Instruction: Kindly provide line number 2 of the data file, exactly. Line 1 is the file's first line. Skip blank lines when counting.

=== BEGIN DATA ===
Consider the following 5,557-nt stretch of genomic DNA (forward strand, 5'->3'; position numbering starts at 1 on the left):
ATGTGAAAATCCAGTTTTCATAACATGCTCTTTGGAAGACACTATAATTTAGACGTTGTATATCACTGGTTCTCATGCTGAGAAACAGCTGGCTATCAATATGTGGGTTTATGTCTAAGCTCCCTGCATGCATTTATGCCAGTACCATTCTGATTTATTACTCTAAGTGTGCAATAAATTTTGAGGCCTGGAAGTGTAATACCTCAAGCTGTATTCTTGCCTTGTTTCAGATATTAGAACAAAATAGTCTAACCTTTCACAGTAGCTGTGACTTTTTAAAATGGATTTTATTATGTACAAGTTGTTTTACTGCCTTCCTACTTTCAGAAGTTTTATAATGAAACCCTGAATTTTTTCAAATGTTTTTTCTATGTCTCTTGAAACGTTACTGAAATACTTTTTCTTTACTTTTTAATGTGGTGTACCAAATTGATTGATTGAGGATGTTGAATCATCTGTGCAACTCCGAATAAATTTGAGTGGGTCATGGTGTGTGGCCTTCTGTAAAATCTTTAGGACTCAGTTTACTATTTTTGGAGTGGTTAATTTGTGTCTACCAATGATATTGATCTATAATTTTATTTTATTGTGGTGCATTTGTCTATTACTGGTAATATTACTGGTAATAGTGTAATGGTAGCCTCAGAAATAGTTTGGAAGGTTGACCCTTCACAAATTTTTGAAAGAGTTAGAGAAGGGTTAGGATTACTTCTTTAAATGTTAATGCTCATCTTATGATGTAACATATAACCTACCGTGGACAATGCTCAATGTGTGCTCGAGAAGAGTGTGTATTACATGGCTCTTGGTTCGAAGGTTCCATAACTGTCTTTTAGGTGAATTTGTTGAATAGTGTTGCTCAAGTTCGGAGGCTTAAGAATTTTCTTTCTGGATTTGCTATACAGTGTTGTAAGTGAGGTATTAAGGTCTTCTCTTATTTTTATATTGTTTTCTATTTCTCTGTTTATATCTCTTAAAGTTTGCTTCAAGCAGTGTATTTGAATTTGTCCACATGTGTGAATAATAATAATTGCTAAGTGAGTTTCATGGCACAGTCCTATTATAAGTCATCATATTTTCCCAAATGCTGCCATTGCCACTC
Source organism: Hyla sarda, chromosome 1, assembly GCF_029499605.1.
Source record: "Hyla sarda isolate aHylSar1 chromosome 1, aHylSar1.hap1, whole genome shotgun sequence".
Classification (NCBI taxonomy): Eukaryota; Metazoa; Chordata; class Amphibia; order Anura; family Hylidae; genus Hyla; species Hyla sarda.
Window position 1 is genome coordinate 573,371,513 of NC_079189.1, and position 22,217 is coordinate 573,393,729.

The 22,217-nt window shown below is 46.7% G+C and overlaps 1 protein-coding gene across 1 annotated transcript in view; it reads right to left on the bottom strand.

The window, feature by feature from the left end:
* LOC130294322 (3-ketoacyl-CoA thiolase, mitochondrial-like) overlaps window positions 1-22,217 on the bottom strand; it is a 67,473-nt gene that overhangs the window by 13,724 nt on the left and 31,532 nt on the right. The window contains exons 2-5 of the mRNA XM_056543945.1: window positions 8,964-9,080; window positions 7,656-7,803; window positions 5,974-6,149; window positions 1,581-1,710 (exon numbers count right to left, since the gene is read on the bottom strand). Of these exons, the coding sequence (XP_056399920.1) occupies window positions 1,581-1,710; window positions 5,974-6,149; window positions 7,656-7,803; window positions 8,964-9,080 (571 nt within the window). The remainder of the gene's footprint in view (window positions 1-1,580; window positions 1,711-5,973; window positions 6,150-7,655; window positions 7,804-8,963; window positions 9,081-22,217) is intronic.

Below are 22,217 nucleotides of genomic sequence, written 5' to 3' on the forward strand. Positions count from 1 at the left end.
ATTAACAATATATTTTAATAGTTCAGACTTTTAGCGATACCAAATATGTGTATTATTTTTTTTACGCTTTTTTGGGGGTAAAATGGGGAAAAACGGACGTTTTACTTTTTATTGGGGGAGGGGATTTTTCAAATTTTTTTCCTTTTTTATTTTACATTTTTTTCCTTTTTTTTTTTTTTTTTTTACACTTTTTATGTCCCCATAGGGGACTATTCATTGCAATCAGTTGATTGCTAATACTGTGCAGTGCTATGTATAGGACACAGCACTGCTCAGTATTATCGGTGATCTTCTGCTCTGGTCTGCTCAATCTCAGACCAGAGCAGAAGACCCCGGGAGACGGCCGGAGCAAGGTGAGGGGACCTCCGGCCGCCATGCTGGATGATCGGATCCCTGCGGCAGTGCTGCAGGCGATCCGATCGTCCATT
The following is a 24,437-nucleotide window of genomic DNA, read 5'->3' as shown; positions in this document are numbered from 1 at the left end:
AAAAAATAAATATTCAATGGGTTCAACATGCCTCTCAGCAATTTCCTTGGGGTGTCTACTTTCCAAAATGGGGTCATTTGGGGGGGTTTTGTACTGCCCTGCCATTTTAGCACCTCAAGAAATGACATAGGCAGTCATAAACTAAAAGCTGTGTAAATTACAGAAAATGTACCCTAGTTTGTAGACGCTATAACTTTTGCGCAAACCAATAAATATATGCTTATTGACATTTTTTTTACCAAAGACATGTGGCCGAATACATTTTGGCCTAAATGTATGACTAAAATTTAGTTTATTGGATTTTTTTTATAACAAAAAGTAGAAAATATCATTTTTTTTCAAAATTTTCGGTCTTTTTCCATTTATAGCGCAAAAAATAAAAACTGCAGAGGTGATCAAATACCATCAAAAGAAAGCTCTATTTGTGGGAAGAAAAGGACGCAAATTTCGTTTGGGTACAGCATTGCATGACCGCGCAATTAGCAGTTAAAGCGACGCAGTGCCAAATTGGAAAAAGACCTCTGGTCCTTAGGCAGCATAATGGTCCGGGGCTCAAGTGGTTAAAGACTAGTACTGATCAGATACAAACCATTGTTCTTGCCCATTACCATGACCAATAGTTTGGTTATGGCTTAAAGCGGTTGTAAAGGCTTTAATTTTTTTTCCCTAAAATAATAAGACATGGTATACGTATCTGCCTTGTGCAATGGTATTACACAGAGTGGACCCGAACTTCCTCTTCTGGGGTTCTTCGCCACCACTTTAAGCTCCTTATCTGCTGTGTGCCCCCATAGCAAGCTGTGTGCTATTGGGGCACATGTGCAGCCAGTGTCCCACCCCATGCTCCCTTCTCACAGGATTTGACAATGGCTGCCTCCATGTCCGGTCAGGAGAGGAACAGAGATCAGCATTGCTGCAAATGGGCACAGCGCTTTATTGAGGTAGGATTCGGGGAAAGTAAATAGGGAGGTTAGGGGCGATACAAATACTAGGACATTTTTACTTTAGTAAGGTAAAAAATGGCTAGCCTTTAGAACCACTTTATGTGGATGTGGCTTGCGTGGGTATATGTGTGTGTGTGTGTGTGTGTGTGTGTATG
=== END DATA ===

ATGTGAAAATCCAGTTTTCATAACATGCTCTTTGGAAGACACTATAATTTAGACGTTGTATATCACTGGTTCTCATGCTGAGAAACAGCTGGCTATCAATATGTGGGTTTATGTCTAAGCTCCCTGCATGCATTTATGCCAGTACCATTCTGATTTATTACTCTAAGTGTGCAATAAATTTTGAGGCCTGGAAGTGTAATACCTCAAGCTGTATTCTTGCCTTGTTTCAGATATTAGAACAAAATAGTCTAACCTTTCACAGTAGCTGTGACTTTTTAAAATGGATTTTATTATGTACAAGTTGTTTTACTGCCTTCCTACTTTCAGAAGTTTTATAATGAAACCCTGAATTTTTTCAAATGTTTTTTCTATGTCTCTTGAAACGTTACTGAAATACTTTTTCTTTACTTTTTAATGTGGTGTACCAAATTGATTGATTGAGGATGTTGAATCATCTGTGCAACTCCGAATAAATTTGAGTGGGTCATGGTGTGTGGCCTTCTGTAAAATCTTTAGGACTCAGTTTACTATTTTTGGAGTGGTTAATTTGTGTCTACCAATGATATTGATCTATAATTTTATTTTATTGTGGTGCATTTGTCTATTACTGGTAATATTACTGGTAATAGTGTAATGGTAGCCTCAGAAATAGTTTGGAAGGTTGACCCTTCACAAATTTTTGAAAGAGTTAGAGAAGGGTTAGGATTACTTCTTTAAATGTTAATGCTCATCTTATGATGTAACATATAACCTACCGTGGACAATGCTCAATGTGTGCTCGAGAAGAGTGTGTATTACATGGCTCTTGGTTCGAAGGTTCCATAACTGTCTTTTAGGTGAATTTGTTGAATAGTGTTGCTCAAGTTCGGAGGCTTAAGAATTTTCTTTCTGGATTTGCTATACAGTGTTGTAAGTGAGGTATTAAGGTCTTCTCTTATTTTTATATTGTTTTCTATTTCTCTGTTTATATCTCTTAAAGTTTGCTTCAAGCAGTGTATTTGAATTTGTCCACATGTGTGAATAATAATAATTGCTAAGTGAGTTTCATGGCACAGTCCTATTATAAGTCATCATATTTTCCCAAATGCTGCCATTGCCACTC